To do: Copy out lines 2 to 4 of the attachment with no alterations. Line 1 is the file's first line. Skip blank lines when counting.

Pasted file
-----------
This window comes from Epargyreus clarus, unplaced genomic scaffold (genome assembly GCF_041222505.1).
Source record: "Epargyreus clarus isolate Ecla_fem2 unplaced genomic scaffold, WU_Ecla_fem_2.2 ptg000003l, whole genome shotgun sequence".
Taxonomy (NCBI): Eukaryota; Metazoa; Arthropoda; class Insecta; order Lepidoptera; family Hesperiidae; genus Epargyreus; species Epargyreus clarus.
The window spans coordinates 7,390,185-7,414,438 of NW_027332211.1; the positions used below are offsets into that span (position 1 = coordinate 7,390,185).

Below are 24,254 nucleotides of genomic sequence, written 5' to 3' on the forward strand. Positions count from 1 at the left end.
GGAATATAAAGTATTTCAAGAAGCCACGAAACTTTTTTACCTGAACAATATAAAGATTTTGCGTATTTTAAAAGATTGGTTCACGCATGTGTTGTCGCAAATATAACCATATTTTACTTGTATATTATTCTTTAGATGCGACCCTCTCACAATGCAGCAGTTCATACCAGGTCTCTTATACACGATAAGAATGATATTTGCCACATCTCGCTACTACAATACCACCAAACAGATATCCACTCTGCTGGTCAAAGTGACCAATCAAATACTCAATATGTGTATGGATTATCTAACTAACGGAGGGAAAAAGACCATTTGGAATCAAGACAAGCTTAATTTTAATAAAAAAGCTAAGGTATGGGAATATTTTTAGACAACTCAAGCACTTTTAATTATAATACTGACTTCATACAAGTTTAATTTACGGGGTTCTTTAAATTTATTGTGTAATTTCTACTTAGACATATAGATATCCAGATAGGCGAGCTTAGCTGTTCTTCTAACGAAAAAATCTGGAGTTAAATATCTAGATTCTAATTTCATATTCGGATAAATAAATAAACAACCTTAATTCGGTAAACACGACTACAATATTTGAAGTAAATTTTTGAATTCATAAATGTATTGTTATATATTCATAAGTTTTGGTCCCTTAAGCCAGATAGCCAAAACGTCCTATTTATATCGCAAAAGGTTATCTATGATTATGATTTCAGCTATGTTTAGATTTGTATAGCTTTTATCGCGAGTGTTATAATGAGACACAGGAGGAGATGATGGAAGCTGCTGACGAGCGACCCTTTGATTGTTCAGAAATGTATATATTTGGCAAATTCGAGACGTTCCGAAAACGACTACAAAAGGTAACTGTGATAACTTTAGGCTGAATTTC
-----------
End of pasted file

Source record: "Epargyreus clarus isolate Ecla_fem2 unplaced genomic scaffold, WU_Ecla_fem_2.2 ptg000003l, whole genome shotgun sequence".
Taxonomy (NCBI): Eukaryota; Metazoa; Arthropoda; class Insecta; order Lepidoptera; family Hesperiidae; genus Epargyreus; species Epargyreus clarus.
The window spans coordinates 7,390,185-7,414,438 of NW_027332211.1; the positions used below are offsets into that span (position 1 = coordinate 7,390,185).